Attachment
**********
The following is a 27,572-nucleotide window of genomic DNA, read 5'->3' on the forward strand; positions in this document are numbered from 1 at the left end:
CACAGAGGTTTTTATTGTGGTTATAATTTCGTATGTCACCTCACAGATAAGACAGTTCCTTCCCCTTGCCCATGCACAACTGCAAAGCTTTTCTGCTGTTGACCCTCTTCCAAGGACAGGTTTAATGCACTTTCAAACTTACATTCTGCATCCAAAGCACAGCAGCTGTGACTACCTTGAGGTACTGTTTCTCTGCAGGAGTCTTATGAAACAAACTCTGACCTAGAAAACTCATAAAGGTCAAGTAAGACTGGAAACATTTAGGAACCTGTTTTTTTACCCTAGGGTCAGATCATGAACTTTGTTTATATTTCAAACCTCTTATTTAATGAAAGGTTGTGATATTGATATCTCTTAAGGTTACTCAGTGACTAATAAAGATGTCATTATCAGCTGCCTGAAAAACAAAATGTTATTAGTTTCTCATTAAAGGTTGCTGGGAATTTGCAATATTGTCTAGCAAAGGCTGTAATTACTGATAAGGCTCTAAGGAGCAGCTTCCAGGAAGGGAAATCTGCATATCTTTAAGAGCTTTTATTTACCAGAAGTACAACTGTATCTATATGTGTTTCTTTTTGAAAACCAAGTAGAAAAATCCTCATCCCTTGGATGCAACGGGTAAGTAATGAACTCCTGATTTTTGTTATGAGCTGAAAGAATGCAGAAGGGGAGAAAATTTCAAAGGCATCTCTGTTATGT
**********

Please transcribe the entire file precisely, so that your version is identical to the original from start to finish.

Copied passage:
The following is a 27,572-nucleotide window of genomic DNA, read 5'->3' on the forward strand; positions in this document are numbered from 1 at the left end:
CACAGAGGTTTTTATTGTGGTTATAATTTCGTATGTCACCTCACAGATAAGACAGTTCCTTCCCCTTGCCCATGCACAACTGCAAAGCTTTTCTGCTGTTGACCCTCTTCCAAGGACAGGTTTAATGCACTTTCAAACTTACATTCTGCATCCAAAGCACAGCAGCTGTGACTACCTTGAGGTACTGTTTCTCTGCAGGAGTCTTATGAAACAAACTCTGACCTAGAAAACTCATAAAGGTCAAGTAAGACTGGAAACATTTAGGAACCTGTTTTTTTACCCTAGGGTCAGATCATGAACTTTGTTTATATTTCAAACCTCTTATTTAATGAAAGGTTGTGATATTGATATCTCTTAAGGTTACTCAGTGACTAATAAAGATGTCATTATCAGCTGCCTGAAAAACAAAATGTTATTAGTTTCTCATTAAAGGTTGCTGGGAATTTGCAATATTGTCTAGCAAAGGCTGTAATTACTGATAAGGCTCTAAGGAGCAGCTTCCAGGAAGGGAAATCTGCATATCTTTAAGAGCTTTTATTTACCAGAAGTACAACTGTATCTATATGTGTTTCTTTTTGAAAACCAAGTAGAAAAATCCTCATCCCTTGGATGCAACGGGTAAGTAATGAACTCCTGATTTTTGTTATGAGCTGAAAGAATGCAGAAGGGGAGAAAATTTCAAAGGCATCTCTGTTATGT